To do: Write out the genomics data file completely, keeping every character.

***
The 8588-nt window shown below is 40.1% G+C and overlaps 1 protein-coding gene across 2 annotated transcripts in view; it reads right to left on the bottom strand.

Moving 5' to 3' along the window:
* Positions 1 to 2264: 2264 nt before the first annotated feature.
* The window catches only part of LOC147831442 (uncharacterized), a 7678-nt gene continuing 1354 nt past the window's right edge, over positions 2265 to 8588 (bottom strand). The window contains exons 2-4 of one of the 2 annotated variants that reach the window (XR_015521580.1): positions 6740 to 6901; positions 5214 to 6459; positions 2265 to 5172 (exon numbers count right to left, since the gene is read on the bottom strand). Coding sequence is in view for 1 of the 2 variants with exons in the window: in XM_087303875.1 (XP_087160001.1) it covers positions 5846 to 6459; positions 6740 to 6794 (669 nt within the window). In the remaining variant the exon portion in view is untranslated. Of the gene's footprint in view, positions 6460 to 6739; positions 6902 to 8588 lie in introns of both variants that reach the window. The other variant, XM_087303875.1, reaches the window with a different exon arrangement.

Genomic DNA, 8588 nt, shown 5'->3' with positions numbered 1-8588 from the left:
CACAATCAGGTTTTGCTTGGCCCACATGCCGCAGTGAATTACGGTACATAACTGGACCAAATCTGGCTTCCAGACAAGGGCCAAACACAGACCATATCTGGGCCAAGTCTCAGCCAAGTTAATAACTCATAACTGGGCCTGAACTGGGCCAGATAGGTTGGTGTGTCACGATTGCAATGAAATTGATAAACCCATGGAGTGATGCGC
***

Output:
The 8588-nt window shown below is 40.1% G+C and overlaps 1 protein-coding gene across 2 annotated transcripts in view; it reads right to left on the bottom strand.

Moving 5' to 3' along the window:
* Positions 1 to 2264: 2264 nt before the first annotated feature.
* The window catches only part of LOC147831442 (uncharacterized), a 7678-nt gene continuing 1354 nt past the window's right edge, over positions 2265 to 8588 (bottom strand). The window contains exons 2-4 of one of the 2 annotated variants that reach the window (XR_015521580.1): positions 6740 to 6901; positions 5214 to 6459; positions 2265 to 5172 (exon numbers count right to left, since the gene is read on the bottom strand). Coding sequence is in view for 1 of the 2 variants with exons in the window: in XM_087303875.1 (XP_087160001.1) it covers positions 5846 to 6459; positions 6740 to 6794 (669 nt within the window). In the remaining variant the exon portion in view is untranslated. Of the gene's footprint in view, positions 6460 to 6739; positions 6902 to 8588 lie in introns of both variants that reach the window. The other variant, XM_087303875.1, reaches the window with a different exon arrangement.

Genomic DNA, 8588 nt, shown 5'->3' with positions numbered 1-8588 from the left:
CACAATCAGGTTTTGCTTGGCCCACATGCCGCAGTGAATTACGGTACATAACTGGACCAAATCTGGCTTCCAGACAAGGGCCAAACACAGACCATATCTGGGCCAAGTCTCAGCCAAGTTAATAACTCATAACTGGGCCTGAACTGGGCCAGATAGGTTGGTGTGTCACGATTGCAATGAAATTGATAAACCCATGGAGTGATGCGC